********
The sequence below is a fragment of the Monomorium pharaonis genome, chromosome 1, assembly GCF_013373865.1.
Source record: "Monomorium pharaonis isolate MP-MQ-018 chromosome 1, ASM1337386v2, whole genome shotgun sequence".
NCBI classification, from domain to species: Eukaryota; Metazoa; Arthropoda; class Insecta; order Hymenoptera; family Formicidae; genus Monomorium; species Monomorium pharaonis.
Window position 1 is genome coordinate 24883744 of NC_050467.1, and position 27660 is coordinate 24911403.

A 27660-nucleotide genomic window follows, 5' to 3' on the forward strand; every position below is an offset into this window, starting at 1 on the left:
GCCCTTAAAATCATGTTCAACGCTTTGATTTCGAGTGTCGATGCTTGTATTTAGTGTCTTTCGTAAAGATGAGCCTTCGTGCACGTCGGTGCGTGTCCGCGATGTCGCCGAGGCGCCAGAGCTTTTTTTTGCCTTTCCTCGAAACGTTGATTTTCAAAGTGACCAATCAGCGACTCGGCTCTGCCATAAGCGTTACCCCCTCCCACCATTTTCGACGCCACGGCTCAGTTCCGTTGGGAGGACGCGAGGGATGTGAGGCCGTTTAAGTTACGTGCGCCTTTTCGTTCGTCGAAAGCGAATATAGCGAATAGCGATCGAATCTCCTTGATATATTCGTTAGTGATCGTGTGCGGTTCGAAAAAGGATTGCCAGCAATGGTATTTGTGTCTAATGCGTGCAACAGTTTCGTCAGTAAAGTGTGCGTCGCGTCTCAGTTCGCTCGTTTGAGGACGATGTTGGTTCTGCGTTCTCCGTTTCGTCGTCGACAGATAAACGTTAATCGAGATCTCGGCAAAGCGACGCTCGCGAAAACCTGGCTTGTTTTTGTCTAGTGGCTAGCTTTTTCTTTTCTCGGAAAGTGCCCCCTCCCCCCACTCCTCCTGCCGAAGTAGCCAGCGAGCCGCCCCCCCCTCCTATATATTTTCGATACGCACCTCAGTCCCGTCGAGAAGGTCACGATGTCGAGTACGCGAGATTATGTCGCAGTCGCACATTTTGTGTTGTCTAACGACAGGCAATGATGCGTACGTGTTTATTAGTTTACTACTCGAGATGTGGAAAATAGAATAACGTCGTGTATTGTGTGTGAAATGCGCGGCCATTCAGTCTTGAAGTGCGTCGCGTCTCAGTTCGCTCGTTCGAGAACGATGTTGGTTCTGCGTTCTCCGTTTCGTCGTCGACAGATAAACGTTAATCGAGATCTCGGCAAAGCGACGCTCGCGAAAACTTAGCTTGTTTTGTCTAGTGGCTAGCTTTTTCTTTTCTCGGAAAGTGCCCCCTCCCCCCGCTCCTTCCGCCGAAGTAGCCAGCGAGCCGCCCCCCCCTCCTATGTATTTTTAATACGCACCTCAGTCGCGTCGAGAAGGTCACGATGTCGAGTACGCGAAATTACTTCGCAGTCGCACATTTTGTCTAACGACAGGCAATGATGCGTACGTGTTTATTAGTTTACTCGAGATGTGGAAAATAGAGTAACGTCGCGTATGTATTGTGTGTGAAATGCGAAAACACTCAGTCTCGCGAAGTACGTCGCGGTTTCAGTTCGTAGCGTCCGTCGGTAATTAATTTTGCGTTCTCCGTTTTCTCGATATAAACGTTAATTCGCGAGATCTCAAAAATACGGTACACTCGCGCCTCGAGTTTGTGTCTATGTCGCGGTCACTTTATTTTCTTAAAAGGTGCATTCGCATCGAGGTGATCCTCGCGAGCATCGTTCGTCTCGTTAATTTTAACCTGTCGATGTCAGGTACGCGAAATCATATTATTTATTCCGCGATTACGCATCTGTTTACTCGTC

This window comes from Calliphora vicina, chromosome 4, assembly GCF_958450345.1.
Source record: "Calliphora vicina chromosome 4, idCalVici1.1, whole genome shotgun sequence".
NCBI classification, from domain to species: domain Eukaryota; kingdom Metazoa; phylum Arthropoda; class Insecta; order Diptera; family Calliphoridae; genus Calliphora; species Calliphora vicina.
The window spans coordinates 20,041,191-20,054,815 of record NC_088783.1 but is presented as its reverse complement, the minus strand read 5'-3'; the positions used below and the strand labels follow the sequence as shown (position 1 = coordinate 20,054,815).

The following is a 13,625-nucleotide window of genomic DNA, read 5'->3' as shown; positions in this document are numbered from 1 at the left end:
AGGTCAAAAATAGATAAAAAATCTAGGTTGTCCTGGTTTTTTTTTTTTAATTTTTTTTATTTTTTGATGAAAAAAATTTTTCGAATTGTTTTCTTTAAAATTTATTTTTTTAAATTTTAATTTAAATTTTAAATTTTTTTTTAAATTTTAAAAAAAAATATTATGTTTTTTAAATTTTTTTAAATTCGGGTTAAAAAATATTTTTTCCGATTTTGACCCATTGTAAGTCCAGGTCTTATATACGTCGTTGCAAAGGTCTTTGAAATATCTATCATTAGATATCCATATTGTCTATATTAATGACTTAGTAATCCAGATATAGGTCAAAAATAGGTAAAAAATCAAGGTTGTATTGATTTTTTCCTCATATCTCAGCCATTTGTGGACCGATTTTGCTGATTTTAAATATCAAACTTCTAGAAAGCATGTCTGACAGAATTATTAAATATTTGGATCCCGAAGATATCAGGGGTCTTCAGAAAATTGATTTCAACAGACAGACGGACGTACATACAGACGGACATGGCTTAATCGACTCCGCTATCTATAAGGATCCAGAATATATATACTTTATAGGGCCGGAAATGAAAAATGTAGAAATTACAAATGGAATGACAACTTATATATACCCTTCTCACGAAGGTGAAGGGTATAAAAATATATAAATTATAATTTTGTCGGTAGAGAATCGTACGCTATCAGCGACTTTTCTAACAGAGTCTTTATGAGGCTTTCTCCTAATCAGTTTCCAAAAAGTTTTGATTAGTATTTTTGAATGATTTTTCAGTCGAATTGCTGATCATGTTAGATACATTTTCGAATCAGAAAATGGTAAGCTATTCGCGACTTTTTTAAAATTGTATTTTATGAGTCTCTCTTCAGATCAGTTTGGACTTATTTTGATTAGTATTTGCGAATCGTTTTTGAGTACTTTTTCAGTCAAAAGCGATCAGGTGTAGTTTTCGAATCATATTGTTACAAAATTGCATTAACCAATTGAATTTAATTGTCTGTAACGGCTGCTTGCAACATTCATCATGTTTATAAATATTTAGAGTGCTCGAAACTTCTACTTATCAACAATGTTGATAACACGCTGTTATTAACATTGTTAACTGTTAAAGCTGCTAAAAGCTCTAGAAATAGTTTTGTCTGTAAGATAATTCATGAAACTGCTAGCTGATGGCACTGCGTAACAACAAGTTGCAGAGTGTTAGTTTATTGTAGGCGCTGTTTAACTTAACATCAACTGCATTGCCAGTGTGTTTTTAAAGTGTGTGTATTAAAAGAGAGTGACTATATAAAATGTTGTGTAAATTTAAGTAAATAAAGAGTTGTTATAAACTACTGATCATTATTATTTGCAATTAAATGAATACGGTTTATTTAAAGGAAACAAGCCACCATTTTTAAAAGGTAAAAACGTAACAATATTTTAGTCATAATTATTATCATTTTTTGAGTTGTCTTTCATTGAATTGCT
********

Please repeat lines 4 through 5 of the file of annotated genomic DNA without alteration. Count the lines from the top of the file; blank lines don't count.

Window position 1 is genome coordinate 24883744 of NC_050467.1, and position 27660 is coordinate 24911403.

A 27660-nucleotide genomic window follows, 5' to 3' on the forward strand; every position below is an offset into this window, starting at 1 on the left: